A Texas judge on Friday temporarily blocked a new law that would ban gender-affirming care for most minors in the state.
District Judge Maria Cantú Hexsel wrote in the temporary injunction that the law would result in “loss of access to safe, effective and medically necessary treatment for transgender youth experiencing gender dysphoria.”
The legislation, the judge said, “likely violates” three different sections of the Texas Constitution, including “the fundamental right of parents to make decisions regarding the care, custody and control of their children.”
However, the Texas Attorney General’s Office said in a news release that it had filed an appeal with the state Supreme Court that would put the ruling on hold pending its decision. CNN has reached out to the office for comment.
Texas would be the largest state in the US to enforce such restrictions if the law takes effect on September 1. Cantu Hexsel’s decision came the same day a Missouri judge declined to block a similar law allowing the state’s ban on gender confirmation care for minors to take effect Monday.
Texas Republican Governor Greg Abbott had signed Senate Bill 14 into law in June. The measure bars health care providers from offering gender reassignment surgery, puberty-blocking drugs or hormone replacement therapy to those under 18 in Texas, with violators risking losing their licenses.
The law makes minor exceptions for children who had begun receiving nonsurgical gender-affirmation treatment before June 1 and underwent 12 or more sessions of mental health counseling or psychotherapy six months before starting prescription drug treatment. Transgender youth to whom these exceptions apply can continue their care, but must “wean” off treatment with the help of their doctor.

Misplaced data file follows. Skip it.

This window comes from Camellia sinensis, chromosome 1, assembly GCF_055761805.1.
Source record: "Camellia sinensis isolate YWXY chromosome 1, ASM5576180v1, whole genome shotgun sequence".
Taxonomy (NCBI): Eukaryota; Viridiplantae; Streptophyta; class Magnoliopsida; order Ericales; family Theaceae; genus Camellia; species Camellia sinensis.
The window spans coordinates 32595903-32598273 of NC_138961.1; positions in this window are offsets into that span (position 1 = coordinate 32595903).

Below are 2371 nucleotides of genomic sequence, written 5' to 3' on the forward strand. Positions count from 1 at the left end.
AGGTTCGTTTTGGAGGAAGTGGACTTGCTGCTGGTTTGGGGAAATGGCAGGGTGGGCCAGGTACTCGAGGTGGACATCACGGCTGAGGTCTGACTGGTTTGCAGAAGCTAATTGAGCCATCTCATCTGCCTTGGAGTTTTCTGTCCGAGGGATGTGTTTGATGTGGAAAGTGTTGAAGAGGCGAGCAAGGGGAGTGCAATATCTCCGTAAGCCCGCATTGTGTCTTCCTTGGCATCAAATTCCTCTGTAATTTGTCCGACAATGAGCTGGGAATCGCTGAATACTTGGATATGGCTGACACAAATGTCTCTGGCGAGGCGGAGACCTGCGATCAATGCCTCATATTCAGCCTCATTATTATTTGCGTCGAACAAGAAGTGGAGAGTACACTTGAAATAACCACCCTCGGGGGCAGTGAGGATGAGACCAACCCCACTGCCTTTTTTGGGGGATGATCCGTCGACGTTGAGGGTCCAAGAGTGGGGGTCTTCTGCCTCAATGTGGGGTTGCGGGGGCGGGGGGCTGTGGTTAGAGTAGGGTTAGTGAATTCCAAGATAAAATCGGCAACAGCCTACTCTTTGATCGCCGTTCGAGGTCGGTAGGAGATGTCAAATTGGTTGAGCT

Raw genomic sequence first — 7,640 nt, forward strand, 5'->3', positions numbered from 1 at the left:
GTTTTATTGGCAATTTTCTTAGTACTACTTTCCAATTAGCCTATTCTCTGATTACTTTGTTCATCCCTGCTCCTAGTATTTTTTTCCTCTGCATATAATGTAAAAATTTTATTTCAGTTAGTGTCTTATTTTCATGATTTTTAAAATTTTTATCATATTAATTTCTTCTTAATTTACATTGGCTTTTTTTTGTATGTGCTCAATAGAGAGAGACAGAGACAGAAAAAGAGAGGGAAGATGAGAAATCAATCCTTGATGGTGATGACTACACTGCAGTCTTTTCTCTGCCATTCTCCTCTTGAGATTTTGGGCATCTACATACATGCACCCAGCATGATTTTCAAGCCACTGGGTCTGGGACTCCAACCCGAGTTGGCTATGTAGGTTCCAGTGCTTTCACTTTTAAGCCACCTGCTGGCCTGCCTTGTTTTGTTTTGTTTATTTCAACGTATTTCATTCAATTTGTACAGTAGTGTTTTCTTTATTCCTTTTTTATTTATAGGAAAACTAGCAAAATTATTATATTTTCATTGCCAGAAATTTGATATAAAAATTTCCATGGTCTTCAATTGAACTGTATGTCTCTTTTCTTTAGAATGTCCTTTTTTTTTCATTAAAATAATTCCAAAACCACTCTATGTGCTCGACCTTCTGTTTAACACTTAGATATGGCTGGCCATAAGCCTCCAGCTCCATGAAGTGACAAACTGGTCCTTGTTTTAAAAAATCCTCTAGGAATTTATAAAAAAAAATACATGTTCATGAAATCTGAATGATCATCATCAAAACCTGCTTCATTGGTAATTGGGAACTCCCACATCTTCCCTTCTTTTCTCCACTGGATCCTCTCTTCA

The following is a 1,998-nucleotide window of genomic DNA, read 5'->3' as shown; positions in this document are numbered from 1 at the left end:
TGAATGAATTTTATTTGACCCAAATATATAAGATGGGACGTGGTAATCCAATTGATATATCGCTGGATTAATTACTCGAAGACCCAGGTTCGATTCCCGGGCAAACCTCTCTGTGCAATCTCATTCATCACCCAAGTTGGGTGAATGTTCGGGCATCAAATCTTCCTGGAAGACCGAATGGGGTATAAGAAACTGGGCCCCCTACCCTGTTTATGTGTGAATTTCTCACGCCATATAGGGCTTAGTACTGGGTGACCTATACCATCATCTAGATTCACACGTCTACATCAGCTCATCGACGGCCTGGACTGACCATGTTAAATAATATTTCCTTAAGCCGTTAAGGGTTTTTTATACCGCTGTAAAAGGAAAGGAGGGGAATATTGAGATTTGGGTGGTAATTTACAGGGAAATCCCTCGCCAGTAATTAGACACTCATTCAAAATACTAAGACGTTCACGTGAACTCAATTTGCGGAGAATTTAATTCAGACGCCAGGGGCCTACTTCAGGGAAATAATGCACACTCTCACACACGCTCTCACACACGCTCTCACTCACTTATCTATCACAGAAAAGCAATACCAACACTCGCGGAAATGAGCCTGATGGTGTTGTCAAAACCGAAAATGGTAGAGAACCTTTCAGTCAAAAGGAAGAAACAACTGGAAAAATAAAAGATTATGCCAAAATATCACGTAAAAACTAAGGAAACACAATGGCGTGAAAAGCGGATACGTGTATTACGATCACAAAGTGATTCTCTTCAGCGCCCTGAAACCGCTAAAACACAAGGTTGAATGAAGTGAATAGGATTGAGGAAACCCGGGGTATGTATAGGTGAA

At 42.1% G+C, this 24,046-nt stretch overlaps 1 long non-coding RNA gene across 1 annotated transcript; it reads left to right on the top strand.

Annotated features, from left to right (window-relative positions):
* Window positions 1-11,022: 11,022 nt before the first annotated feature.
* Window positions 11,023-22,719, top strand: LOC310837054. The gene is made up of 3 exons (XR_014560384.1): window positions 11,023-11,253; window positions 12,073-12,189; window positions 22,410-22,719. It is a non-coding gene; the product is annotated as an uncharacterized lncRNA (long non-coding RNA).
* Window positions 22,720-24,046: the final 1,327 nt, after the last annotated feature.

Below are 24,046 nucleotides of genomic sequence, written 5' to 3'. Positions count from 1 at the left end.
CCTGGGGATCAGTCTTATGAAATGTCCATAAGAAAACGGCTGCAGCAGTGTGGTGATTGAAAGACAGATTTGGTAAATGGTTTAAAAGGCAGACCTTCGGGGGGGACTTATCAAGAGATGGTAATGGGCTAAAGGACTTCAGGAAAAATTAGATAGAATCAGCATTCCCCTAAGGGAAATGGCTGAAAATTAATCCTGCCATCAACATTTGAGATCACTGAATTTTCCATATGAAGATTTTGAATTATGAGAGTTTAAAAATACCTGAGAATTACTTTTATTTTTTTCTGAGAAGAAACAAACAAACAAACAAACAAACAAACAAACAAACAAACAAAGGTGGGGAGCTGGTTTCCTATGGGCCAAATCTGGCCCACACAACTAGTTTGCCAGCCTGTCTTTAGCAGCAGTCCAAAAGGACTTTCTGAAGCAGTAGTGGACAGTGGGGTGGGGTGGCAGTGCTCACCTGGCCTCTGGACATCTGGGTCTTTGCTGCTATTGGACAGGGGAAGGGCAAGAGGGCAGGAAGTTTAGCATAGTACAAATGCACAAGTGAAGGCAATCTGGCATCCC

Alex Sheldon, executive director of GLMA, an LGBTQ+ health advocacy group and one of the parties that filed the suit, celebrated the ruling on Friday, saying, “We are strengthened by the court’s decision to protect and uphold the rights of trans youth, their families, and health care providers in Texas.”
Other plaintiffs in the suit include five families with transgender children and three doctors who provide services to transgender patients.
Gender-affirming care spans a range of evidence-based treatments and approaches that benefit transgender and non-binary people. Treatment types vary depending on the recipient’s age and goals and are considered the standard of care by many mainstream medical societies.
Although care is highly individualized, some children and parents may decide to use reversible puberty suppression therapy. This part of the process may also include hormone therapy that can lead to gender-affirming physical change. However, surgical procedures prohibited by law are typically not performed on children, and many health care providers do not offer them to minors.
Some Republicans have expressed concern about the long-term results of the treatments. But major medical associations say gender-affirming care is clinically appropriate for children and adults with gender dysphoria — a psychological disorder that can occur when a person’s gender identity and sex assigned at birth don’t match, according to the American Psychiatric Association.
This story has been updated with further developments.